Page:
Confessions of a Serial Goal Digger

Illustration by: Inès Longevial

Self help articles give cute and sparkly advice to goal diggers. It’s all gold, glitter, and hand claps of support.  Often times they leave out the not so popular parts of what it takes to accomplish your goals (like when you’re crawling on your hands and knees slow and bloody toward a goal just so you can get started on another one). Okay so it’s not thaaaaaat dramatic but still. As a self proclaimed “serial goal digger” I’ll let you in on a few things people often fail to mention about the road to success.

1. It’s sorta lonely.

 The circle of people who I call my “best friends” is extremely small. Yes, I have a large circle of acquaintances.  However, I made the decision that if I wanted to be successful the people who I surround myself with on a regular basis need to push me to fail fast and grow.  Iron sharpens iron. Unfortunately, there are a lot of people who don’t understand the kind of work being a serial goal digger requires. Sometimes it’s not even intentional but people who don’t value your vision can distract you from the bigger picture. So I always keep a close eye on the people around me.

2. There are times when I get hit with imposter syndrome.

It’s the feeling that you’re a fake and the things you’ve accomplished were a fluke.  For example, I remember gaining acceptance into John’s Hopkins University.  I told a “friend” and his response was that I got in because I was black. Never mind my above average SAT scores, stellar extracurricular activities (cheerleading, track, musical theatre etc.), and a high GPA earned at one of the best public high schools in the nation. It wasn’t until my junior year of college that I realized, “I work hard. I’ve earned all these accomplishments. I’m the SHIT.” So I learned to value all the hard work I’ve done to meet my goals.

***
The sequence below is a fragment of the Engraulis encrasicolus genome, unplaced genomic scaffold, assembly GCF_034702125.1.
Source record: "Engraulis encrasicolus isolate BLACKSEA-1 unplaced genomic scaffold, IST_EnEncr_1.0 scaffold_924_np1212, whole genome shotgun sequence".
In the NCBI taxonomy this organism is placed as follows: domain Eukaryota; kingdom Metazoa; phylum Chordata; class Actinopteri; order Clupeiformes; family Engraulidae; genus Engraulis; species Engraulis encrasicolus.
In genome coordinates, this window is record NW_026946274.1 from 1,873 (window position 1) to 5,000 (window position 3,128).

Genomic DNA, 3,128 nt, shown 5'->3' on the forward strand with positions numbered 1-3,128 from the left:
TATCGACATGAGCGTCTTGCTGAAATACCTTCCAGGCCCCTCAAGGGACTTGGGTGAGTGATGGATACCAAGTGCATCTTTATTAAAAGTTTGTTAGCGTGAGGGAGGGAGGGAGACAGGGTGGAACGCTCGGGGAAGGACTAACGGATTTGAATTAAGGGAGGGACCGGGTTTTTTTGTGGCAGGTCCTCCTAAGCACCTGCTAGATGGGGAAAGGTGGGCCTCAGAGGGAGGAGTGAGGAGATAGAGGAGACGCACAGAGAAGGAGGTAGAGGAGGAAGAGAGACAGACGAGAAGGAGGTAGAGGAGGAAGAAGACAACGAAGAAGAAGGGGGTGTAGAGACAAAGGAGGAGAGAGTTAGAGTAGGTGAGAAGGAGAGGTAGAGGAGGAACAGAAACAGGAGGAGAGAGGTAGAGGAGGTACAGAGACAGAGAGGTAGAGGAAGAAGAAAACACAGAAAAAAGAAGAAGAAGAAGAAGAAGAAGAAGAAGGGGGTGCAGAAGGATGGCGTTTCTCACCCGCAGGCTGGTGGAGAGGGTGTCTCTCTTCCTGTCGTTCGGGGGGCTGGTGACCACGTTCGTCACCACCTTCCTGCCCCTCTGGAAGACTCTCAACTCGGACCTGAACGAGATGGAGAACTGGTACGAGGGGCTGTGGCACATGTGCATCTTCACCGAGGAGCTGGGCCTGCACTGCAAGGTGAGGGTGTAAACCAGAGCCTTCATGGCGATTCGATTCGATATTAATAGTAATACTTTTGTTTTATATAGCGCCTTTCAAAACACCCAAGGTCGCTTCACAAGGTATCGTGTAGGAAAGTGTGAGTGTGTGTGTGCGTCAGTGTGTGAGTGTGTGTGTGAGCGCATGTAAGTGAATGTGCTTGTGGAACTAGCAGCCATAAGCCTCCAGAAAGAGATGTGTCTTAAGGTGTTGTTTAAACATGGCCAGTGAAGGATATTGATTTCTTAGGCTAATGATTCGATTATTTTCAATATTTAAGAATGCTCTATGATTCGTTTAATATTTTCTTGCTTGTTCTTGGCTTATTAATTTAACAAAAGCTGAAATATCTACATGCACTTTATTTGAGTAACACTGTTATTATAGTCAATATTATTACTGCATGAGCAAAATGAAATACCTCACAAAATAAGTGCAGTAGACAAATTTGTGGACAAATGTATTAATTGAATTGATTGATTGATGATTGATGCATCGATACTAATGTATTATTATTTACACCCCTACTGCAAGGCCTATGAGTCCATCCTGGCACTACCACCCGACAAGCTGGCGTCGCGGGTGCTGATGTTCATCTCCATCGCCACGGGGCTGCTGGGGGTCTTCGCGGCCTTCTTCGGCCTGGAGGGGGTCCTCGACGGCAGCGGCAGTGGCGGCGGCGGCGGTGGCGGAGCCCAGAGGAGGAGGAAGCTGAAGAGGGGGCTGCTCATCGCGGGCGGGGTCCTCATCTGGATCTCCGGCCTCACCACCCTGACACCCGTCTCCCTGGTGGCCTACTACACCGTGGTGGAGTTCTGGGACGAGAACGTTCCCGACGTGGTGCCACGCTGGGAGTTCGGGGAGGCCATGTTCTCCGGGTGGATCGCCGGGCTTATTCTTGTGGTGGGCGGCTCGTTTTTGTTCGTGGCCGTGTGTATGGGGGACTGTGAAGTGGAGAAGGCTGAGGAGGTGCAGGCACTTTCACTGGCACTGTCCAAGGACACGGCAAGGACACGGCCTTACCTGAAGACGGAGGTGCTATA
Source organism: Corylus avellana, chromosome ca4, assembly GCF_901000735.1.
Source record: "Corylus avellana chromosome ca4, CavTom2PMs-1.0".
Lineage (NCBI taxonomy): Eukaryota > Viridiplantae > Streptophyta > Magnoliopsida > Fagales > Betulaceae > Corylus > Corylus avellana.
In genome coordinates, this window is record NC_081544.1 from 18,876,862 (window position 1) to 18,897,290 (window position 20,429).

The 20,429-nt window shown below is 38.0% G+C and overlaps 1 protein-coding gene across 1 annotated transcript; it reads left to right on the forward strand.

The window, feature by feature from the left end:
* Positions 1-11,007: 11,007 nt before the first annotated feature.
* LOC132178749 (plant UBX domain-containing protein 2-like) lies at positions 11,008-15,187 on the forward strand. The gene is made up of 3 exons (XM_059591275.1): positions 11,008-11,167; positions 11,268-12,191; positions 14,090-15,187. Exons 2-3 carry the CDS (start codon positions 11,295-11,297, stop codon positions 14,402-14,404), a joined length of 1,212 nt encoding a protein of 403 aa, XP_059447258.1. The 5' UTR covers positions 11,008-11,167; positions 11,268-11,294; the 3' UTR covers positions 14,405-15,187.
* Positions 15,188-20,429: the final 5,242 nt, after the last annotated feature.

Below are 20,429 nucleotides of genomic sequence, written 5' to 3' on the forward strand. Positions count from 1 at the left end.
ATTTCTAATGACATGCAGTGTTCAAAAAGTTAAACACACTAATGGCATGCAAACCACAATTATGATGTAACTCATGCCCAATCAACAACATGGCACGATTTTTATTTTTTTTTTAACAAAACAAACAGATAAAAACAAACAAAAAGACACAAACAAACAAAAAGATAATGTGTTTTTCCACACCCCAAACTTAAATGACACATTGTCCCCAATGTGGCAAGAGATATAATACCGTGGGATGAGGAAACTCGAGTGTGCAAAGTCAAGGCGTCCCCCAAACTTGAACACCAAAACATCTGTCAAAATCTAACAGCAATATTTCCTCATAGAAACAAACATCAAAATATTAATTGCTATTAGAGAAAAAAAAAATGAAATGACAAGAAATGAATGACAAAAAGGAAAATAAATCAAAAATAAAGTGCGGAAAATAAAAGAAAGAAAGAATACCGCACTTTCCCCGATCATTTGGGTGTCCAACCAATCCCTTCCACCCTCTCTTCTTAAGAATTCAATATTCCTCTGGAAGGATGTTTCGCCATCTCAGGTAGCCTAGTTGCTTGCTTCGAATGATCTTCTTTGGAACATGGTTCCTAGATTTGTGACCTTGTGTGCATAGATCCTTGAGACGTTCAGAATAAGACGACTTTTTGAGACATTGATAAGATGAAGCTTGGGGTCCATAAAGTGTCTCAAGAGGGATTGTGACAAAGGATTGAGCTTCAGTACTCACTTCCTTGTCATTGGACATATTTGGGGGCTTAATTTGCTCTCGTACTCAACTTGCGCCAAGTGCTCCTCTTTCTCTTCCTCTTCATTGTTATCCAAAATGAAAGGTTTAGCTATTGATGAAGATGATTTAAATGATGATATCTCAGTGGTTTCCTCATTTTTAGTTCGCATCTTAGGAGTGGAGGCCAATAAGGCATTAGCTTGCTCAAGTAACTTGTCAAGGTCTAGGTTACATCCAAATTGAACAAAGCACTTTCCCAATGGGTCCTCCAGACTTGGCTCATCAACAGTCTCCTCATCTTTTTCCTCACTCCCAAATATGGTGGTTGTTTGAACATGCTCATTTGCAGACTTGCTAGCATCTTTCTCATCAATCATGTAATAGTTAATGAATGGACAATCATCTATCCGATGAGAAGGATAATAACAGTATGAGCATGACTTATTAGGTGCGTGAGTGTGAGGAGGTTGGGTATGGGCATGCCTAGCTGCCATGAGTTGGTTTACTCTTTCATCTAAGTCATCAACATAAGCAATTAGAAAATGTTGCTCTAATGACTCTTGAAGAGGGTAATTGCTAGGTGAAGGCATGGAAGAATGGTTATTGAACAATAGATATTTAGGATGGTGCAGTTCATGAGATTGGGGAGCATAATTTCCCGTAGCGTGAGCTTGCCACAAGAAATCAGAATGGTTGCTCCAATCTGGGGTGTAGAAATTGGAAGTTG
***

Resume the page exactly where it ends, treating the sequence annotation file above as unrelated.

3. Sometimes I am motivated by the fear of being average

And I just go with it.  I understand that fear is not the foundation of the work I do. Fear is not what rules my vision.  I am motivated by the need to help myself grow in self love.  My work is rooted in my desire to help myself and others live vibrant lives.  Yet sometimes the fear of living a mediocre and miserable life pushes me to go the extra mile.  Fear isn’t something I use to motivate myself long term. Occasionally, however, a little fear of being average works when I feel myself trying to board the train to lazy town.

Got any confessions of your own about reaching your goals? Leave a comment below and let us know.